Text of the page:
Following a decision to close down government-owned liquor and cannabis outlets, P.E.I.’s Chief Health Officer said she was disappointed to see Islanders queue up outside stores.
Heather Morrison made the announcement that provincially-owned liquor stores would be closing as of 2 p.m. Thursday. Privately-owned liquor stores and off-sales at breweries are not currently being restricted by the measures.
Less than an hour after the measure was announced, crowds of Islanders were seen lining up in close quarters at P.E.I. Liquor Commission outlets in Charlottetown.
"I have to say I'm disappointed in Islanders' response in the last three hours,” Morrison said at a press briefing on Thursday evening.
“We have talked about social distancing. We have talked about the importance of staying home unless it’s essential. That appears to have been ignored.”
Morrison noted that alcohol is considered essential to some individuals, which was why agency stores will be permitted to remain open for the time being. She also said the Province is looking at “alternative ways” to allow alcohol sales, which may include online sales.
Morrison provided further clarified that the measure is intended to safeguard staff and to close non-essential retail outlets to limit public contact. Outlets such as gas stations, grocery stores, food banks, pharmacies and hardware stores are considered essential. Earlier in the day, Morrison said hair dressers, barbers, aestheticians, beauty salons, malls, gyms and pools are considered non-essential and are being asked to close.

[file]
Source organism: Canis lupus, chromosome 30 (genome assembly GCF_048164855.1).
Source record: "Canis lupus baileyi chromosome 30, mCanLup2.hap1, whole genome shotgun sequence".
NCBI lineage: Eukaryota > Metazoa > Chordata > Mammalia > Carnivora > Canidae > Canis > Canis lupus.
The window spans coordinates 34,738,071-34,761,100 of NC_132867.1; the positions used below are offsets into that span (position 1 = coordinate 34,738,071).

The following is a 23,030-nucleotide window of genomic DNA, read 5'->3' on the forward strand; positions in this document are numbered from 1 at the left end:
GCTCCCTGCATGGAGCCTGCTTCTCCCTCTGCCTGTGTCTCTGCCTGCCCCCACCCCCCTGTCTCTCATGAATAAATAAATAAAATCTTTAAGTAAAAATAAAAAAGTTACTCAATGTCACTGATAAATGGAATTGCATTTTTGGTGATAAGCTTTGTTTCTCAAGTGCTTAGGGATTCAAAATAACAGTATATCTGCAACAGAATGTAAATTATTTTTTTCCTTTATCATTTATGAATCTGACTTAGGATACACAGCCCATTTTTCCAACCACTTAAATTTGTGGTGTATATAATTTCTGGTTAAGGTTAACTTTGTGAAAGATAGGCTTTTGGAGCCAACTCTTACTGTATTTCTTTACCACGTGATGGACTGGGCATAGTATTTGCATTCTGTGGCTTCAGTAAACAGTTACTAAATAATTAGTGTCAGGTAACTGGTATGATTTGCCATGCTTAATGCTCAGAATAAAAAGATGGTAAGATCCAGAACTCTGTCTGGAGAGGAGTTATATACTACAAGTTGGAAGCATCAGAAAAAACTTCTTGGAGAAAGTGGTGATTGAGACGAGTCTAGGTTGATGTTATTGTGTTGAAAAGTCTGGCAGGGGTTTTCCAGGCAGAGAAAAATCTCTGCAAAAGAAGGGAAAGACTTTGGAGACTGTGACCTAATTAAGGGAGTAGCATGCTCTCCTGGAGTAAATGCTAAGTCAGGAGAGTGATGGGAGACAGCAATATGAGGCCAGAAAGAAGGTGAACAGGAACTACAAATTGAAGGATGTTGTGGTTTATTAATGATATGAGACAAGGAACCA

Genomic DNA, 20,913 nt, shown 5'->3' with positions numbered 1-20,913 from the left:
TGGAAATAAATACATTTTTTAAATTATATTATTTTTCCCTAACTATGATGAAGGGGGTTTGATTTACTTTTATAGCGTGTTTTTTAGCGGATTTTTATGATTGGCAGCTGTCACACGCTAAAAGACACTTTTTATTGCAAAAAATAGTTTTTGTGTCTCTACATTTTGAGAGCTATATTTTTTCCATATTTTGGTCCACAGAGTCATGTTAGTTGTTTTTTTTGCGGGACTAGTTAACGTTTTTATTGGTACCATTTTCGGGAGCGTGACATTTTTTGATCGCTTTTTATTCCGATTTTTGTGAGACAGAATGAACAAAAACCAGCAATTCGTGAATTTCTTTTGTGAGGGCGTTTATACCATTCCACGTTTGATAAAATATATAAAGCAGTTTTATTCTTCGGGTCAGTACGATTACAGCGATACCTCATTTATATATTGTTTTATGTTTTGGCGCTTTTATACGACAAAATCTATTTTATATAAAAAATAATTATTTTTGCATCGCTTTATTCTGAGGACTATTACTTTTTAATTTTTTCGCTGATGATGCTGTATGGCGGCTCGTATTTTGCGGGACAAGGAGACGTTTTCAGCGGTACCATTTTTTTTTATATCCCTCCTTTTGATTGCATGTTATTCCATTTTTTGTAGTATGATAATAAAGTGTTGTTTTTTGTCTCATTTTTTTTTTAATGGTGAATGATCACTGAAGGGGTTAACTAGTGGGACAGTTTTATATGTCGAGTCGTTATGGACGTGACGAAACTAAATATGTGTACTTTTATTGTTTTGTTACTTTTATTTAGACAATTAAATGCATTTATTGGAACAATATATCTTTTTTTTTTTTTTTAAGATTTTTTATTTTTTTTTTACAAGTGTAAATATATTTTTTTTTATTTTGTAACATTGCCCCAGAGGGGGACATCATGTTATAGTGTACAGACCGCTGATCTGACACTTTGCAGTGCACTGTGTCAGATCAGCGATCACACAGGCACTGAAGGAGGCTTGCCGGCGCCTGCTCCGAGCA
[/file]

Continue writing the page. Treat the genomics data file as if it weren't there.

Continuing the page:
During the briefing, Matthew MacKay, Minister of Economic Growth and Tourism, announced scheduled Provincial loan payments from Finance P.E.I., Island Investment Development Inc., and the PEI Century Fund would be deferred for three months. A $4.5 million will be provided to Community Business Development Corporations for financing for small businesses.
In addition to a $25 million emergency fund for workers and businesses announced Monday, MacKay announced that workers who have experienced a drop in working hours will be able to access a $200 per week allowance from the province. More details would be available Thursday, he said.
Education Minister Brad Trivers said the province is working to provide daycare service for essential service workers, such as doctors and nurses. He urged essential service workers to apply for this childcare online.
Trivers also said the supports available for licensed childcare centre staff may differ from those of unlicensed childcare operators and staff. But he said efforts will be made to ensure licensed childcare staff are eligible for federal Employment Insurance benefits. Unlicensed childcare operators would be eligible for a provincial emergency income relief fund for up to $500 per week.
“I know it’s rather ironic to some of my Premiers across the country that I would be lobbying to keep the CBC on the air. But I do know how important it is to Prince Edward Island."
-Premier Dennis King
Premier Dennis King also said he hoped to see a reversal of the decision by the Canadian Broadcasting Corporation management to discontinue the evening Compass program. King said he had raised the issue in a conversation with deputy prime minister Chrystia Freeland earlier in the day.
King said he reminded Freeland that hundreds of millions of taxpayer dollars fund the CBC. He also said CBC North, the only entity in the territories, will still operate an evening TV news broadcast.
“I think it’s the same here in Prince Edward Island,” King said.
“I know it’s rather ironic to some of my Premiers across the country that I would be lobbying to keep the CBC on the air. But I do know how important it is to Prince Edward Island everyday and, in particular, a time of public health emergency.”